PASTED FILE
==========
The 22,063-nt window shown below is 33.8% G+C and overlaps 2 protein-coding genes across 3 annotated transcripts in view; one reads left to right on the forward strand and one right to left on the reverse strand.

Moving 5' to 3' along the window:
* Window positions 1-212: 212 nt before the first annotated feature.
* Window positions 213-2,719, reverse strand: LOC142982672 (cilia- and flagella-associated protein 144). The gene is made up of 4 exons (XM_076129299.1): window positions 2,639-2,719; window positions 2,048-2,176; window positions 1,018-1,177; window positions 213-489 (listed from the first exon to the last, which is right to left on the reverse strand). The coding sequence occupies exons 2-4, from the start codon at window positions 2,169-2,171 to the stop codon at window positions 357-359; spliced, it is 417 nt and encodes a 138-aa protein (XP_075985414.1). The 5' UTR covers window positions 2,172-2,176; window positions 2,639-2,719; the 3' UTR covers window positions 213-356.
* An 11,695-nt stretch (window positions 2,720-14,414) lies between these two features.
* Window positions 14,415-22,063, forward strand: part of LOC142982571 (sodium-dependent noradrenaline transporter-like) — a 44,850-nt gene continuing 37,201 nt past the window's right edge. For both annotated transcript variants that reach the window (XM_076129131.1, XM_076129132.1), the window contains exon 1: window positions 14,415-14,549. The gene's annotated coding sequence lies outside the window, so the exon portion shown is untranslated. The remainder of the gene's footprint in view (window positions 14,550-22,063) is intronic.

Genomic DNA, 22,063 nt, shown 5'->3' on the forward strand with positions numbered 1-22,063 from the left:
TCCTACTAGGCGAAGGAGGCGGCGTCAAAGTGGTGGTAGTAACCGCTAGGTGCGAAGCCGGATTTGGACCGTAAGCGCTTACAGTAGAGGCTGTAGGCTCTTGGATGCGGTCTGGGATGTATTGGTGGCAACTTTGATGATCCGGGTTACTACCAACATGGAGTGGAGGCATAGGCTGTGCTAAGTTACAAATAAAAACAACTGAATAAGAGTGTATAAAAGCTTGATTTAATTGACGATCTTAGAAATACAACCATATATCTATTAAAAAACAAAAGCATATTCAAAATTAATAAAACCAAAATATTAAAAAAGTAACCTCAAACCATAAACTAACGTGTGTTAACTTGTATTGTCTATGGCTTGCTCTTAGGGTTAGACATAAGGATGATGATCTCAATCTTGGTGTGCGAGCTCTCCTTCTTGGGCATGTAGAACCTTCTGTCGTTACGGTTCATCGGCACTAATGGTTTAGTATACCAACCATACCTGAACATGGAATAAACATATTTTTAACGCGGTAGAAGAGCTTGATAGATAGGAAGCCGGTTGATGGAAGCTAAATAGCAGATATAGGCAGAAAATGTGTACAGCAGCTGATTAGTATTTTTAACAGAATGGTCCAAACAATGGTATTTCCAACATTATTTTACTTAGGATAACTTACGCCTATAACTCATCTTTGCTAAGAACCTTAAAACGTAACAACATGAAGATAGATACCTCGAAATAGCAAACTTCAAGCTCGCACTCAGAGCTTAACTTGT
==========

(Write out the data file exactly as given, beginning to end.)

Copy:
The 22,063-nt window shown below is 33.8% G+C and overlaps 2 protein-coding genes across 3 annotated transcripts in view; one reads left to right on the forward strand and one right to left on the reverse strand.

Moving 5' to 3' along the window:
* Window positions 1-212: 212 nt before the first annotated feature.
* Window positions 213-2,719, reverse strand: LOC142982672 (cilia- and flagella-associated protein 144). The gene is made up of 4 exons (XM_076129299.1): window positions 2,639-2,719; window positions 2,048-2,176; window positions 1,018-1,177; window positions 213-489 (listed from the first exon to the last, which is right to left on the reverse strand). The coding sequence occupies exons 2-4, from the start codon at window positions 2,169-2,171 to the stop codon at window positions 357-359; spliced, it is 417 nt and encodes a 138-aa protein (XP_075985414.1). The 5' UTR covers window positions 2,172-2,176; window positions 2,639-2,719; the 3' UTR covers window positions 213-356.
* An 11,695-nt stretch (window positions 2,720-14,414) lies between these two features.
* Window positions 14,415-22,063, forward strand: part of LOC142982571 (sodium-dependent noradrenaline transporter-like) — a 44,850-nt gene continuing 37,201 nt past the window's right edge. For both annotated transcript variants that reach the window (XM_076129131.1, XM_076129132.1), the window contains exon 1: window positions 14,415-14,549. The gene's annotated coding sequence lies outside the window, so the exon portion shown is untranslated. The remainder of the gene's footprint in view (window positions 14,550-22,063) is intronic.

Genomic DNA, 22,063 nt, shown 5'->3' on the forward strand with positions numbered 1-22,063 from the left:
TCCTACTAGGCGAAGGAGGCGGCGTCAAAGTGGTGGTAGTAACCGCTAGGTGCGAAGCCGGATTTGGACCGTAAGCGCTTACAGTAGAGGCTGTAGGCTCTTGGATGCGGTCTGGGATGTATTGGTGGCAACTTTGATGATCCGGGTTACTACCAACATGGAGTGGAGGCATAGGCTGTGCTAAGTTACAAATAAAAACAACTGAATAAGAGTGTATAAAAGCTTGATTTAATTGACGATCTTAGAAATACAACCATATATCTATTAAAAAACAAAAGCATATTCAAAATTAATAAAACCAAAATATTAAAAAAGTAACCTCAAACCATAAACTAACGTGTGTTAACTTGTATTGTCTATGGCTTGCTCTTAGGGTTAGACATAAGGATGATGATCTCAATCTTGGTGTGCGAGCTCTCCTTCTTGGGCATGTAGAACCTTCTGTCGTTACGGTTCATCGGCACTAATGGTTTAGTATACCAACCATACCTGAACATGGAATAAACATATTTTTAACGCGGTAGAAGAGCTTGATAGATAGGAAGCCGGTTGATGGAAGCTAAATAGCAGATATAGGCAGAAAATGTGTACAGCAGCTGATTAGTATTTTTAACAGAATGGTCCAAACAATGGTATTTCCAACATTATTTTACTTAGGATAACTTACGCCTATAACTCATCTTTGCTAAGAACCTTAAAACGTAACAACATGAAGATAGATACCTCGAAATAGCAAACTTCAAGCTCGCACTCAGAGCTTAACTTGT